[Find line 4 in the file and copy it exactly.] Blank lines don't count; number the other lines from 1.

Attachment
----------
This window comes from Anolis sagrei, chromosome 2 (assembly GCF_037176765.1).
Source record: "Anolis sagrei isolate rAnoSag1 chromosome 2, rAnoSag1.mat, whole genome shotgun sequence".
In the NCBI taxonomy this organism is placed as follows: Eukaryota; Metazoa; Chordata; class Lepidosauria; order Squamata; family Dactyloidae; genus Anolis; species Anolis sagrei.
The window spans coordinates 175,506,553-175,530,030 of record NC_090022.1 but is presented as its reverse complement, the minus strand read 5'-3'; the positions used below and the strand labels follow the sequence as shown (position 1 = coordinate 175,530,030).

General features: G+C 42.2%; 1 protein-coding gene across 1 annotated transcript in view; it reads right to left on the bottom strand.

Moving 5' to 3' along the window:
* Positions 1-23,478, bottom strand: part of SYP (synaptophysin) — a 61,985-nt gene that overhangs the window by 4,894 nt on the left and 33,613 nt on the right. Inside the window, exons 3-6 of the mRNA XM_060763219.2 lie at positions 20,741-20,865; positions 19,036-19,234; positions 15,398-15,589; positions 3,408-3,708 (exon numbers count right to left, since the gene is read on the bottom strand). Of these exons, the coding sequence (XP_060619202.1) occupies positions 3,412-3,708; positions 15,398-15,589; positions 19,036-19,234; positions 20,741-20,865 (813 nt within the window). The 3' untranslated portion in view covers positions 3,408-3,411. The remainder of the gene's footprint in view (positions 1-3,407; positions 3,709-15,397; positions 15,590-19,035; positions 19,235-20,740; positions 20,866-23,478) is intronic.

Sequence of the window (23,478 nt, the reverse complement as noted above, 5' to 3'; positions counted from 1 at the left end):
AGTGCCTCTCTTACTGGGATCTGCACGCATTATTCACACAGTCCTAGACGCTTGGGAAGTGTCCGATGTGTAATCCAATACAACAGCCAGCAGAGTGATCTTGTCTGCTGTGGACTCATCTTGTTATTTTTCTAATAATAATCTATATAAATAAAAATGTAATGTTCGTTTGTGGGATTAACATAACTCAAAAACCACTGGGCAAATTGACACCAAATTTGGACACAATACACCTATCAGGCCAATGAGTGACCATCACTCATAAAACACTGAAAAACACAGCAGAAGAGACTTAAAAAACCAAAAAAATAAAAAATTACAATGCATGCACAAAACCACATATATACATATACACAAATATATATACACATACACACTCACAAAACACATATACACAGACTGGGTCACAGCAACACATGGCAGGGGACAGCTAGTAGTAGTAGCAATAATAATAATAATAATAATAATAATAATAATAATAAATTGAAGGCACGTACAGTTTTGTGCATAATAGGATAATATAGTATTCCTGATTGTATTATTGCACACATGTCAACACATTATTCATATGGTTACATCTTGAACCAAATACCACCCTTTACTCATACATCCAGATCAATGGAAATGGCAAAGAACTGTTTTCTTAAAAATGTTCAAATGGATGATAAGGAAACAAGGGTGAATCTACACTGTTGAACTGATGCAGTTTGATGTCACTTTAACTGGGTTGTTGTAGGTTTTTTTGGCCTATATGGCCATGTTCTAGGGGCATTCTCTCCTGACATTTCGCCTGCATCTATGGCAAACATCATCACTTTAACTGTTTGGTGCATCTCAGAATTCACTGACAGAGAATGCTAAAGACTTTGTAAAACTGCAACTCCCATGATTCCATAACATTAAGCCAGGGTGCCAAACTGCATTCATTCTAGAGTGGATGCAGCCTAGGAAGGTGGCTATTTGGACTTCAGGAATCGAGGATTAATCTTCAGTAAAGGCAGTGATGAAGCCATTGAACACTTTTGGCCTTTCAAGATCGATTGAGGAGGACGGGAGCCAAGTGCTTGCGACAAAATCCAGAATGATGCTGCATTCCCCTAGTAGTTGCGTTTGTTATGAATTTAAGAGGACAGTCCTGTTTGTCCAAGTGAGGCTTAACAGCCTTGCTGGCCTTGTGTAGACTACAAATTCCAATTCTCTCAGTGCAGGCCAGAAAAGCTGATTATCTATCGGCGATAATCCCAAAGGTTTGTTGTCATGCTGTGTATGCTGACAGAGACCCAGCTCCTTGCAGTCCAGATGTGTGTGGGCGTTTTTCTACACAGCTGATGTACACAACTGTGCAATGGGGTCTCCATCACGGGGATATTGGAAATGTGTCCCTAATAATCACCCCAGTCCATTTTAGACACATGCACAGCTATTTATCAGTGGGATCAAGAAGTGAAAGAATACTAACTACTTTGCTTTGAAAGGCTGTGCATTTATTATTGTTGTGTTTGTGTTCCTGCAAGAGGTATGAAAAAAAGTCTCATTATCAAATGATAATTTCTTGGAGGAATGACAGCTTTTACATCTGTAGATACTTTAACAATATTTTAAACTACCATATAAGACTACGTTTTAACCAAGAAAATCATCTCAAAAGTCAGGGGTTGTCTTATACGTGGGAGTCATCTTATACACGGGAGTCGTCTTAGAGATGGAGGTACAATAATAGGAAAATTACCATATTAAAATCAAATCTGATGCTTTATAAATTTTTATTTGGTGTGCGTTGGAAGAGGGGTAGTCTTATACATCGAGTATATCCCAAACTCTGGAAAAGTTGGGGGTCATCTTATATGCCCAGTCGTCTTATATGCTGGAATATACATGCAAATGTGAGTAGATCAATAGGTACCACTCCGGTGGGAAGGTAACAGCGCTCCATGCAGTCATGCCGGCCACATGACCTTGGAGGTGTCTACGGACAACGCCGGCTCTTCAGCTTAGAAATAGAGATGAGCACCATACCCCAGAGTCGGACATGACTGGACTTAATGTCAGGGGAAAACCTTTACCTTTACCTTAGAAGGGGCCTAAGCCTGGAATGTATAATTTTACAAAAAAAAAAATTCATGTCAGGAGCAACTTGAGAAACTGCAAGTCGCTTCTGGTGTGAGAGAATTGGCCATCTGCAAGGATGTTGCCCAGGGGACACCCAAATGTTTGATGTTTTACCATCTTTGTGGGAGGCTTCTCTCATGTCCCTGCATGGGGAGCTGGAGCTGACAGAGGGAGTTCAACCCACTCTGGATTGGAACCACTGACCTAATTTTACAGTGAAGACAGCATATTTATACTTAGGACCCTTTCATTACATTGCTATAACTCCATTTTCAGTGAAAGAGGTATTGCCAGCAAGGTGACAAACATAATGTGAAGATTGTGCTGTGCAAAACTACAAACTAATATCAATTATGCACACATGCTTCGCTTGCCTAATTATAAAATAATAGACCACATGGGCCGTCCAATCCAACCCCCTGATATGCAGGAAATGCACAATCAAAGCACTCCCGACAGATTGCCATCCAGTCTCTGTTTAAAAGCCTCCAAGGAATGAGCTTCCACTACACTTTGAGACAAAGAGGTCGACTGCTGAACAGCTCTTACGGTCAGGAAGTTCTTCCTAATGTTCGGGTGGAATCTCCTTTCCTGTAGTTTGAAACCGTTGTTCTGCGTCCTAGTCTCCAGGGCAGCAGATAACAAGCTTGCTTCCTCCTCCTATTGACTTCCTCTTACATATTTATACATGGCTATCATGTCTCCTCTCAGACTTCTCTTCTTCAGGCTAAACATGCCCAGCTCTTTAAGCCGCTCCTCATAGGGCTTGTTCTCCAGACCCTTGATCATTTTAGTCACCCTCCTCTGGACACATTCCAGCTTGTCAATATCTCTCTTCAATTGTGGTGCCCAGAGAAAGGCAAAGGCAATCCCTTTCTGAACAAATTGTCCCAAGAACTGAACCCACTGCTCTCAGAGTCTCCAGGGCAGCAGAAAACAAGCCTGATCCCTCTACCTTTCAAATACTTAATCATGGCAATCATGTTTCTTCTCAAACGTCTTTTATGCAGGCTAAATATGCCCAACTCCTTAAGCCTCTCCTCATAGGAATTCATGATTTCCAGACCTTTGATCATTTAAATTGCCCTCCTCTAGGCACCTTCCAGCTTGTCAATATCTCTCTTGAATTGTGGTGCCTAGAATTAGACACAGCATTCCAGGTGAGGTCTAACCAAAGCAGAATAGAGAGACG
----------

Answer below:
The window spans coordinates 175,506,553-175,530,030 of record NC_090022.1 but is presented as its reverse complement, the minus strand read 5'-3'; the positions used below and the strand labels follow the sequence as shown (position 1 = coordinate 175,530,030).